Teams at Designing Hong Kong have conducted research into the opportunity for recycling at public markets. Last year, we published an article proposing to include Green@Community recycling facilities at all public markets. Government has adopted this proposal. The renovation under the Market Modernization Programme for Aberdeen Market, which is to re-open this week, was changed and space is now set aside for a recycling store.
Green@Community is a fast-growing network of recycling stores operated by Non-Government Organizations (NGOs) and funded by the Environmental Protection Department (EPD). To-date, many of these stores are situated in – expensive – commercial properties. The following article examines the opportunity of integrating Green@Community recycling facilities at the four public markets: Not only for the low rent, but also because it is convenient for residents.
New Green@Aberdeen in the renovated Aberdeen Market
Green@Community and the Market Modernization Programme
In 2018, the government launched a 10-year market modernization program. $2 billion is set aside for the design and renovation of outdated and often dilapidated markets. Six markets have been selected for this first phase including the Aberdeen Market, Kowloon City market, Lai Wan market, Yeung Uk Road market, Ngau Tau Kok market, and North Kwai Chung Market. Construction work started late 2021 in Aberdeen. The works have been completed and the market will reopen this week, 26 April 2023.
Markets are conveniently located retail hubs for nearby residents. In addition to recycling daily waste such as carton and Styrofoam boxes from the stall operators, markets can be used to collect recyclables from citizens who come to shop. The market modernization program offers the opportunity to build the necessary recycling facilities.
Managing the waste of markets
The refuse rooms of the outdated markets are small and unable to cope with waste and recyclables generated by the trade. At Yeung Uk Road Market, more than 60% of customers interviewed considered the current waste disposal as “not optimal”. Key concerns are the piles of polyfoam and carton boxes dumped inside and outside markets. These obstruct pathways and result in hygiene concerns over mosquitoes and rodents.
The foam and cardboard boxes which are in good shape are either re-used by the stall holders or collected by recyclers from the market cleaners. More recently, broken polyfoam boxes at some markets are collected and processed by a government supported scheme (“Missing Link”).
Views from stall operators
In interviews conducted by Designing Hong Kong, most stall operators supported our proposal to collect recyclables. They noted though that the recycling store must be well managed and operate efficiently. Their key concern is hygiene especially since they experienced that residents were reluctant to visit the market during the pandemic.
“It’s important to have proper management and maintenance. If the staff is not doing their work properly this whole thing would be a failure.” Another owner added that “Workers at the recycling station need to be efficient, if not, those recyclables will pile up and worsen the market’s hygiene.”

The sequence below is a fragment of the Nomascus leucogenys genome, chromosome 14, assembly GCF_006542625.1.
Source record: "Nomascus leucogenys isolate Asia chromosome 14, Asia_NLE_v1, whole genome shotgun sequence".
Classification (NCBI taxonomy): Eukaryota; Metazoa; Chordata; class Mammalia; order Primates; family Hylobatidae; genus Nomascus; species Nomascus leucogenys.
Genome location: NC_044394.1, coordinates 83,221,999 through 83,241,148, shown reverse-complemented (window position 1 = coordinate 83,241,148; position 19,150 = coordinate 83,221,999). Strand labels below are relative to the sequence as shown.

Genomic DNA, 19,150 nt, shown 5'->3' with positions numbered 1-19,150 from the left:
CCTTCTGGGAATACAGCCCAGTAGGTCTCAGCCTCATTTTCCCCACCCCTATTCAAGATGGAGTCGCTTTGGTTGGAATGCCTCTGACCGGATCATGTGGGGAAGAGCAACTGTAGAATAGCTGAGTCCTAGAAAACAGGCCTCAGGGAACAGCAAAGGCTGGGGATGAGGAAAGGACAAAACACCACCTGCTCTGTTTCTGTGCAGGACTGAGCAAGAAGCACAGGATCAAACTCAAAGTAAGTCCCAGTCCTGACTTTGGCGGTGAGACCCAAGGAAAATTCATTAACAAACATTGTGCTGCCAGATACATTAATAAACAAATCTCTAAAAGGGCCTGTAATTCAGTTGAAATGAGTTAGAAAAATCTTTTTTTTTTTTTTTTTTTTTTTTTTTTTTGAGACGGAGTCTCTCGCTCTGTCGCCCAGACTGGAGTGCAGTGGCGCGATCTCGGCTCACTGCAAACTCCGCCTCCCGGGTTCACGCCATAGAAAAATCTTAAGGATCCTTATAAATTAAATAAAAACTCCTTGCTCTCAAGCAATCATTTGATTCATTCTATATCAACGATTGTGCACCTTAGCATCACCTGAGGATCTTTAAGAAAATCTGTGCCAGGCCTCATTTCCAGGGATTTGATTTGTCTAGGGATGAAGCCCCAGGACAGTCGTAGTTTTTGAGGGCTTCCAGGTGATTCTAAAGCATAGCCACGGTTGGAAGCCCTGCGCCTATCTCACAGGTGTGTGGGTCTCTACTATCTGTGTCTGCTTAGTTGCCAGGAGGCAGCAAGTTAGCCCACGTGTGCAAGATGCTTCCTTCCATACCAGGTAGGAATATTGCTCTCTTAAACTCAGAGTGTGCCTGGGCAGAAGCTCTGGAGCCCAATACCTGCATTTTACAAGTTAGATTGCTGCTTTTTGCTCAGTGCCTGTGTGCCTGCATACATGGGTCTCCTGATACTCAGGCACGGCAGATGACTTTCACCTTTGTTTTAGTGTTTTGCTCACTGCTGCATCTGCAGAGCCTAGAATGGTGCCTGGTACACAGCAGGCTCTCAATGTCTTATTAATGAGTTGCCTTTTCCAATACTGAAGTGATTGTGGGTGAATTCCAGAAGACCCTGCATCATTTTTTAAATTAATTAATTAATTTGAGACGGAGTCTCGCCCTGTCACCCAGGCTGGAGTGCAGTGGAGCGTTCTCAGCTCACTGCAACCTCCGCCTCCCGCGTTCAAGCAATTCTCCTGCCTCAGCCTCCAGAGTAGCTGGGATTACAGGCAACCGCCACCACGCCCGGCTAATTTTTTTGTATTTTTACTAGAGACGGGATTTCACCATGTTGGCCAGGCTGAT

The stall operators who agreed to a Green@Community facility hoped that it would attract more citizens to the market. Others hoped that it would make the markets cleaner or supported recycling in general. The objecting stall operators considered dedicating space to recycling as unnecessary as it may impact the size of their stalls. Others were neutral as market renovation was yet to start.
Views from public
Residents often conceive the existing Green@Community stores to be inconvenient due to insufficient branches and their remote location. The public gave a warm welcome to our proposal. 84% of interviewees agreed on recycling facilities in the modernized public markets.
Importantly, convenient recycling stations will alter citizens’ daily routines. In the survey we conducted in Ngau Tau Kok, 58% of interviewees never recycled before. Yet, 66% of them claimed that they are willing to recycle once a recycling station is set up in the market. “I can carry the recycling materials to the market and bring the food back home.”
As markets are the focal point of nearby communities, it is not difficult to understand why people will consider it appropriate to include Green@Community facilities in markets. The revised modernization program will help shape the renovated market into a true community hub for Aberdeen.
Urging Government to include recycling at all public markets
The research conducted by Designing Hong Kong has shown that the public supports integrating Green@Community facilities into the public markets. The inclusion of recycling facilities in the Aberdeen Market refurbishment mirrors the newly established collaboration between the Food and Environmental Hygiene Department and the Environmental Protection Department. As the Market Modernization Scheme only covers a small number of markets, we urge government to expeditiously introduce recycling at all markets Hong Kong.
街市都可以做回收? — 由「綠在香港仔」開始
政府已於2018年開展了一個爲期十年的街市現代化計劃，投資20億元以更新公衆街市。 此計劃將為過時和破舊的街市更新室內設計和設施。 為此，六個街市，包括九龍城街市、荔灣街市、楊屋道街市、牛頭角街市、香港仔街市及北葵涌街市列入街市現代化計劃之中。香港仔街市已於2021年開始更新工程，現時工程已經完成，並於2023年4月26日重新開放。
更重要的是，方便的回收點可以改變市民的日常生活習慣。 在我們在牛頭角進行的訪問中，58% 的受訪者表示自己從未回收過廢物。 然而，66% 的受訪者表示，一旦於街市裏面建立了綠色回收點，他們願意進行回收。有受訪者更表示，「我可以將回收物帶到街市，再把食材帶回家。」
我們進行的研究顯示公眾普遍支持將 「綠在區區」 設施納入街市。在香港仔街市的翻新工程中加入回收設施，反映了食物環境衛生署與環境保護署之間新建立的合作關係。 由於街市現代化計劃只涵蓋少數街市，我們促請政府盡快研究在香港所有街市設立類似的設施，方便市民及檔主。